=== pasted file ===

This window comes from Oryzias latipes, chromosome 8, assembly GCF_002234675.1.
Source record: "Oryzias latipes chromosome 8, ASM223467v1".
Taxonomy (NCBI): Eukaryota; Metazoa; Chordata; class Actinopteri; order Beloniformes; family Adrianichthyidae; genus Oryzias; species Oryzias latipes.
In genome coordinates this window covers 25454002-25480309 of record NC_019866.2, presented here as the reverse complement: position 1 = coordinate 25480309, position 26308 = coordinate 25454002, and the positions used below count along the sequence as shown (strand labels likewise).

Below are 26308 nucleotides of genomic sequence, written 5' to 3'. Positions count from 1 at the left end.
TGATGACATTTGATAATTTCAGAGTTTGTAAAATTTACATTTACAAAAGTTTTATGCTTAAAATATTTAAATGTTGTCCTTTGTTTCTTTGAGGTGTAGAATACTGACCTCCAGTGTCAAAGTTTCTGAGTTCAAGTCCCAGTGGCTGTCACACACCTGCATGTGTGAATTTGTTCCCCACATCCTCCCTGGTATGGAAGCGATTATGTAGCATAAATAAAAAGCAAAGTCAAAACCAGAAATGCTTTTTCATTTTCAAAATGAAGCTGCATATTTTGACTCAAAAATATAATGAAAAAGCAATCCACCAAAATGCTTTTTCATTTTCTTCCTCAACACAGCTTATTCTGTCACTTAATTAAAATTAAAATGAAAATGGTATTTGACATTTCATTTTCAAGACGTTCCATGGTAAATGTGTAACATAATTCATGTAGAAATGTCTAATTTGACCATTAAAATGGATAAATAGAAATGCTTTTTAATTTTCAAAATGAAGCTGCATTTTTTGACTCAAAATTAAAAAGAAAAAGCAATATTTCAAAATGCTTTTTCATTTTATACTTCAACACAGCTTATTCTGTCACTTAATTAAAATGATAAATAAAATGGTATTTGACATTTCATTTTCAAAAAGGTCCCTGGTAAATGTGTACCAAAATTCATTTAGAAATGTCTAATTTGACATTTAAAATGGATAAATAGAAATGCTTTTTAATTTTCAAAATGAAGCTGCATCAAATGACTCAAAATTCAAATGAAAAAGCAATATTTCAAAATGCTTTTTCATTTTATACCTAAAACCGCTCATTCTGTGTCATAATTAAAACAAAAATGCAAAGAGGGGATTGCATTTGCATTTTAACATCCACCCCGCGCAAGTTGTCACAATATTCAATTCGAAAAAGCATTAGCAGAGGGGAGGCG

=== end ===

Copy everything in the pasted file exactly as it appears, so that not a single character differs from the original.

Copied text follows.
This window comes from Oryzias latipes, chromosome 8, assembly GCF_002234675.1.
Source record: "Oryzias latipes chromosome 8, ASM223467v1".
Taxonomy (NCBI): Eukaryota; Metazoa; Chordata; class Actinopteri; order Beloniformes; family Adrianichthyidae; genus Oryzias; species Oryzias latipes.
In genome coordinates this window covers 25454002-25480309 of record NC_019866.2, presented here as the reverse complement: position 1 = coordinate 25480309, position 26308 = coordinate 25454002, and the positions used below count along the sequence as shown (strand labels likewise).

Below are 26308 nucleotides of genomic sequence, written 5' to 3'. Positions count from 1 at the left end.
TGATGACATTTGATAATTTCAGAGTTTGTAAAATTTACATTTACAAAAGTTTTATGCTTAAAATATTTAAATGTTGTCCTTTGTTTCTTTGAGGTGTAGAATACTGACCTCCAGTGTCAAAGTTTCTGAGTTCAAGTCCCAGTGGCTGTCACACACCTGCATGTGTGAATTTGTTCCCCACATCCTCCCTGGTATGGAAGCGATTATGTAGCATAAATAAAAAGCAAAGTCAAAACCAGAAATGCTTTTTCATTTTCAAAATGAAGCTGCATATTTTGACTCAAAAATATAATGAAAAAGCAATCCACCAAAATGCTTTTTCATTTTCTTCCTCAACACAGCTTATTCTGTCACTTAATTAAAATTAAAATGAAAATGGTATTTGACATTTCATTTTCAAGACGTTCCATGGTAAATGTGTAACATAATTCATGTAGAAATGTCTAATTTGACCATTAAAATGGATAAATAGAAATGCTTTTTAATTTTCAAAATGAAGCTGCATTTTTTGACTCAAAATTAAAAAGAAAAAGCAATATTTCAAAATGCTTTTTCATTTTATACTTCAACACAGCTTATTCTGTCACTTAATTAAAATGATAAATAAAATGGTATTTGACATTTCATTTTCAAAAAGGTCCCTGGTAAATGTGTACCAAAATTCATTTAGAAATGTCTAATTTGACATTTAAAATGGATAAATAGAAATGCTTTTTAATTTTCAAAATGAAGCTGCATCAAATGACTCAAAATTCAAATGAAAAAGCAATATTTCAAAATGCTTTTTCATTTTATACCTAAAACCGCTCATTCTGTGTCATAATTAAAACAAAAATGCAAAGAGGGGATTGCATTTGCATTTTAACATCCACCCCGCGCAAGTTGTCACAATATTCAATTCGAAAAAGCATTAGCAGAGGGGAGGCG